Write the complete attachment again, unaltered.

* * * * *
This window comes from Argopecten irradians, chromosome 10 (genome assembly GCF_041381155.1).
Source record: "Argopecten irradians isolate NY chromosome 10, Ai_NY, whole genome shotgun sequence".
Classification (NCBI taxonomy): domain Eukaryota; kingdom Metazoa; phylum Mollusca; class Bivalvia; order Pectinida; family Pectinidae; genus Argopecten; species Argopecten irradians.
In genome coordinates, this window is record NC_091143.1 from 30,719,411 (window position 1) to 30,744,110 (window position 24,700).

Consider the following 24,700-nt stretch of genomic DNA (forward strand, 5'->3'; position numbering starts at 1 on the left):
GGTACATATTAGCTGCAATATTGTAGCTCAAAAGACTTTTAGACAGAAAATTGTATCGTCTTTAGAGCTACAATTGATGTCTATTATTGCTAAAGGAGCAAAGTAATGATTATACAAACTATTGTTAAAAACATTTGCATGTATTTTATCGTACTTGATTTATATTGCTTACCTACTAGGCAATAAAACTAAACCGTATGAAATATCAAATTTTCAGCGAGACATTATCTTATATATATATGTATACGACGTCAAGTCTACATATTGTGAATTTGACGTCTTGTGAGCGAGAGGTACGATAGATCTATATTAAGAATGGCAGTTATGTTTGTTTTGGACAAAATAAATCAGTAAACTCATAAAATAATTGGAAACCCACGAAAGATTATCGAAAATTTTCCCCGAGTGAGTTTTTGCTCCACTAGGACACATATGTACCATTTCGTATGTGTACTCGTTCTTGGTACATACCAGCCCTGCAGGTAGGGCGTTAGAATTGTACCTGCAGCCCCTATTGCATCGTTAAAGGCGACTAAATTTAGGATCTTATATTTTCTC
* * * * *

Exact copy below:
This window comes from Argopecten irradians, chromosome 10 (genome assembly GCF_041381155.1).
Source record: "Argopecten irradians isolate NY chromosome 10, Ai_NY, whole genome shotgun sequence".
Classification (NCBI taxonomy): domain Eukaryota; kingdom Metazoa; phylum Mollusca; class Bivalvia; order Pectinida; family Pectinidae; genus Argopecten; species Argopecten irradians.
In genome coordinates, this window is record NC_091143.1 from 30,719,411 (window position 1) to 30,744,110 (window position 24,700).

Consider the following 24,700-nt stretch of genomic DNA (forward strand, 5'->3'; position numbering starts at 1 on the left):
GGTACATATTAGCTGCAATATTGTAGCTCAAAAGACTTTTAGACAGAAAATTGTATCGTCTTTAGAGCTACAATTGATGTCTATTATTGCTAAAGGAGCAAAGTAATGATTATACAAACTATTGTTAAAAACATTTGCATGTATTTTATCGTACTTGATTTATATTGCTTACCTACTAGGCAATAAAACTAAACCGTATGAAATATCAAATTTTCAGCGAGACATTATCTTATATATATATGTATACGACGTCAAGTCTACATATTGTGAATTTGACGTCTTGTGAGCGAGAGGTACGATAGATCTATATTAAGAATGGCAGTTATGTTTGTTTTGGACAAAATAAATCAGTAAACTCATAAAATAATTGGAAACCCACGAAAGATTATCGAAAATTTTCCCCGAGTGAGTTTTTGCTCCACTAGGACACATATGTACCATTTCGTATGTGTACTCGTTCTTGGTACATACCAGCCCTGCAGGTAGGGCGTTAGAATTGTACCTGCAGCCCCTATTGCATCGTTAAAGGCGACTAAATTTAGGATCTTATATTTTCTC